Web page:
For Townsend, South China is a vital opportunity for him to strut his stuff. Not only to show he can contribute as a backup, but also that he might be someone who can be relied on to start games too.
Gylfi Sigurdsson looks on at Swindon.
Gylfi Sigurdsson's Tottenham career thus far has seen him be something of an auxiliary option for Villas-Boas. The Icelandic international is the manager's utility man who can do a job where needed.
Given the scarcity of starting places at top Premier League clubs, this is not a role to be sniffed at. Sigurdsson performed it decently last season, especially later on when injuries took their toll throughout the Spurs squad.
If he wants a more substantial role—at least in the short term—he needs to start involving himself in games more than he does.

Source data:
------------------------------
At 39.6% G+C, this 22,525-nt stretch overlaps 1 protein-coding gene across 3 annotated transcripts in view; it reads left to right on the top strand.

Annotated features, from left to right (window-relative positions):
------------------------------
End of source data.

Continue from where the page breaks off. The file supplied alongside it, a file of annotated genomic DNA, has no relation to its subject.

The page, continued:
Sigurdsson's goal against Sunderland was an example of the intelligence and threat he offers. He got himself into a good position and did enough to put away Kyle Walker's cross.
Such moments are the more noticeable ones that can enhance Sigurdsson's reputation in the eyes of Villas-Boas.
More of them might arise if he can demand more of the ball and make the most of the footballing brain he evidently has.
Clint Dempsey on the ball against Sunderland.
Clint Dempsey was not unlike Sigurdsson in occasionally being deployed to accommodate others last season.
As the more experienced player, however, the 30-year-old was granted the luxury of more consistency in a specific role—notably the attacking midfield position he primarily occupied.
Dempsey's chances of being a regular starter there again (or elsewhere for that matter) are going to be tougher this time around.
Gareth Bale's deployment in a central role already saw a gradual limitation of Dempsey's chances late on in 2012-13.